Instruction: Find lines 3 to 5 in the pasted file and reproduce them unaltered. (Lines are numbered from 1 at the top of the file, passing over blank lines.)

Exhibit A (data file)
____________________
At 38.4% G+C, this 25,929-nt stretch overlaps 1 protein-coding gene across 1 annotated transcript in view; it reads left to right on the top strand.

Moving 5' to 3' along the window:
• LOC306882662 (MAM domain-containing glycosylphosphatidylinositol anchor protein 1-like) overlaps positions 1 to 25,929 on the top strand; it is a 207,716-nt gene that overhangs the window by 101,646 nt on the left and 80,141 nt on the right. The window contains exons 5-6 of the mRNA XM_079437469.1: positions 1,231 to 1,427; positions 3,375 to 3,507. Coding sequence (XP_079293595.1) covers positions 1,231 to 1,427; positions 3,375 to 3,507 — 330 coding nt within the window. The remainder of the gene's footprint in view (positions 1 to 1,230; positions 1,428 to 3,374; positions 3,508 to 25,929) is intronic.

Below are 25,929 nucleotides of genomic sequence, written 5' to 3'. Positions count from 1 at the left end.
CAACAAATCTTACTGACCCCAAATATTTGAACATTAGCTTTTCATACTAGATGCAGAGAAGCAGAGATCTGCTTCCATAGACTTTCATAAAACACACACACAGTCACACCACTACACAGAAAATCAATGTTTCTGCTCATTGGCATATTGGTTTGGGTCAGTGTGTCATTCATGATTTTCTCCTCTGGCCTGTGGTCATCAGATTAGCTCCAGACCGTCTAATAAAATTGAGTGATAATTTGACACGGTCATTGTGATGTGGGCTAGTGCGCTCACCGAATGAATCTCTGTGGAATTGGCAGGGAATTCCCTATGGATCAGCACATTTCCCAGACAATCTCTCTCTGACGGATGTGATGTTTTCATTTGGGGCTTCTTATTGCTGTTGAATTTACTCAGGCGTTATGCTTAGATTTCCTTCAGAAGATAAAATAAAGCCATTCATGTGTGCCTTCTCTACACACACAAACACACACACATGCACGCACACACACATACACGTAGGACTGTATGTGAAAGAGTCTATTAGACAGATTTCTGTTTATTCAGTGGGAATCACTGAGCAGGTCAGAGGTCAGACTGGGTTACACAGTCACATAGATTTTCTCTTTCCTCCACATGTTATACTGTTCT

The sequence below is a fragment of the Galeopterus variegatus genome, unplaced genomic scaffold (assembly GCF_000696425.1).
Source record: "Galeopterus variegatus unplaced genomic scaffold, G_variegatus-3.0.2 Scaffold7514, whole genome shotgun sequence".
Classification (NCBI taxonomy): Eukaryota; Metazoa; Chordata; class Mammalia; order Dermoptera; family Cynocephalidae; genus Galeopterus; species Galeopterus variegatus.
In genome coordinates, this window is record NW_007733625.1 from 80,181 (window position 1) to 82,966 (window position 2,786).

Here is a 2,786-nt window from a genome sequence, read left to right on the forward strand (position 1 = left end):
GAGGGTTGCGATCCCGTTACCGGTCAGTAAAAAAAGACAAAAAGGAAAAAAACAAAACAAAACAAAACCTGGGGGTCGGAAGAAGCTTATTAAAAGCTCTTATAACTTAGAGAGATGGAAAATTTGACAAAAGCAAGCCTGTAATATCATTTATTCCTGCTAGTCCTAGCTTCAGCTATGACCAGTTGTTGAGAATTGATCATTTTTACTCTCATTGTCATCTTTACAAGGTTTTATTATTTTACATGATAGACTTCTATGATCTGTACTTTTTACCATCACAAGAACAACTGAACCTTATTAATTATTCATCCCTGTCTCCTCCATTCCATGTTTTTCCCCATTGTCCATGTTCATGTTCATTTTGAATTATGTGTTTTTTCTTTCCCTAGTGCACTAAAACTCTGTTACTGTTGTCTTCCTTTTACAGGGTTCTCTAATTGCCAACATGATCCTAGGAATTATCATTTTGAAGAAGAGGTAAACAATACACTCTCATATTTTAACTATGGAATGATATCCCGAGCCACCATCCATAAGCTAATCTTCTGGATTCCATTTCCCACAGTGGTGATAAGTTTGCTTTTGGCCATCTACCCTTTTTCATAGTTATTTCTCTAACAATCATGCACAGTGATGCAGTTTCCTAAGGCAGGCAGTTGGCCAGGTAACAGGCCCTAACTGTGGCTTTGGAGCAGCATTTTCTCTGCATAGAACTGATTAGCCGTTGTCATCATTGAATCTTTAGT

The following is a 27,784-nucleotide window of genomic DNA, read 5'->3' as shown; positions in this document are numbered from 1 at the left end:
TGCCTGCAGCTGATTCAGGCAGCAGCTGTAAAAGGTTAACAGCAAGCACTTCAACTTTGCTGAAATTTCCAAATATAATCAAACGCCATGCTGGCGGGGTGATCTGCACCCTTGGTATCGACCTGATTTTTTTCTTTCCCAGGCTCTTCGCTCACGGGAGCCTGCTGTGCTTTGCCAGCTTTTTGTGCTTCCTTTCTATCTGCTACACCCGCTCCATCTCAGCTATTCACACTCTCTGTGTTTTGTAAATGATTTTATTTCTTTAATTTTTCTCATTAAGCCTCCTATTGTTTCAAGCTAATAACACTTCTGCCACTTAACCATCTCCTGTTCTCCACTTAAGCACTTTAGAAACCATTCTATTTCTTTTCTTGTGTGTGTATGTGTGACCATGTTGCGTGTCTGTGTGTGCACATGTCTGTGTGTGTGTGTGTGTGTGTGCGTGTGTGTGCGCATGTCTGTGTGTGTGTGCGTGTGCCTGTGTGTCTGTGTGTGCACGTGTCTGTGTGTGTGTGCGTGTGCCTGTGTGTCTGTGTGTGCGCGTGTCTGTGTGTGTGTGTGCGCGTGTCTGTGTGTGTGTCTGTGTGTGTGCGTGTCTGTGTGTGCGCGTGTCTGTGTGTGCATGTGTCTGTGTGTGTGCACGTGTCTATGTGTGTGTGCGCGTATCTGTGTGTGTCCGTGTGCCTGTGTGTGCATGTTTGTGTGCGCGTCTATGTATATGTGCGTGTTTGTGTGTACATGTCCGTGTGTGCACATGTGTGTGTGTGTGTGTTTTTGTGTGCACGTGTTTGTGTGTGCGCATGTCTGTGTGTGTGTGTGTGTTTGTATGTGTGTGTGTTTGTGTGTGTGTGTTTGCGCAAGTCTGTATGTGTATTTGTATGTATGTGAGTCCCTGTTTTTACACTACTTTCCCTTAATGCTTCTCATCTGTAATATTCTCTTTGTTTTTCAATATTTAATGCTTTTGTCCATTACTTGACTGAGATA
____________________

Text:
• LOC306882662 (MAM domain-containing glycosylphosphatidylinositol anchor protein 1-like) overlaps positions 1 to 25,929 on the top strand; it is a 207,716-nt gene that overhangs the window by 101,646 nt on the left and 80,141 nt on the right. The window contains exons 5-6 of the mRNA XM_079437469.1: positions 1,231 to 1,427; positions 3,375 to 3,507. Coding sequence (XP_079293595.1) covers positions 1,231 to 1,427; positions 3,375 to 3,507 — 330 coding nt within the window. The remainder of the gene's footprint in view (positions 1 to 1,230; positions 1,428 to 3,374; positions 3,508 to 25,929) is intronic.

Below are 25,929 nucleotides of genomic sequence, written 5' to 3'. Positions count from 1 at the left end.
CAACAAATCTTACTGACCCCAAATATTTGAACATTAGCTTTTCATACTAGATGCAGAGAAGCAGAGATCTGCTTCCATAGACTTTCATAAAACACACACACAGTCACACCACTACACAGAAAATCAATGTTTCTGCTCATTGGCATATTGGTTTGGGTCAGTGTGTCATTCATGATTTTCTCCTCTGGCCTGTGGTCATCAGATTAGCTCCAGACCGTCTAATAAAATTGAGTGATAATTTGACACGGTCATTGTGATGTGGGCTAGTGCGCTCACCGAATGAATCTCTGTGGAATTGGCAGGGAATTCCCTATGGATCAGCACATTTCCCAGACAATCTCTCTCTGACGGATGTGATGTTTTCATTTGGGGCTTCTTATTGCTGTTGAATTTACTCAGGCGTTATGCTTAGATTTCCTTCAGAAGATAAAATAAAGCCATTCATGTGTGCCTTCTCTACACACACAAACACACACACATGCACGCACACACACATACACGTAGGACTGTATGTGAAAGAGTCTATTAGACAGATTTCTGTTTATTCAGTGGGAATCACTGAGCAGGTCAGAGGTCAGACTGGGTTACACAGTCACATAGATTTTCTCTTTCCTCCACATGTTATACTGTTCT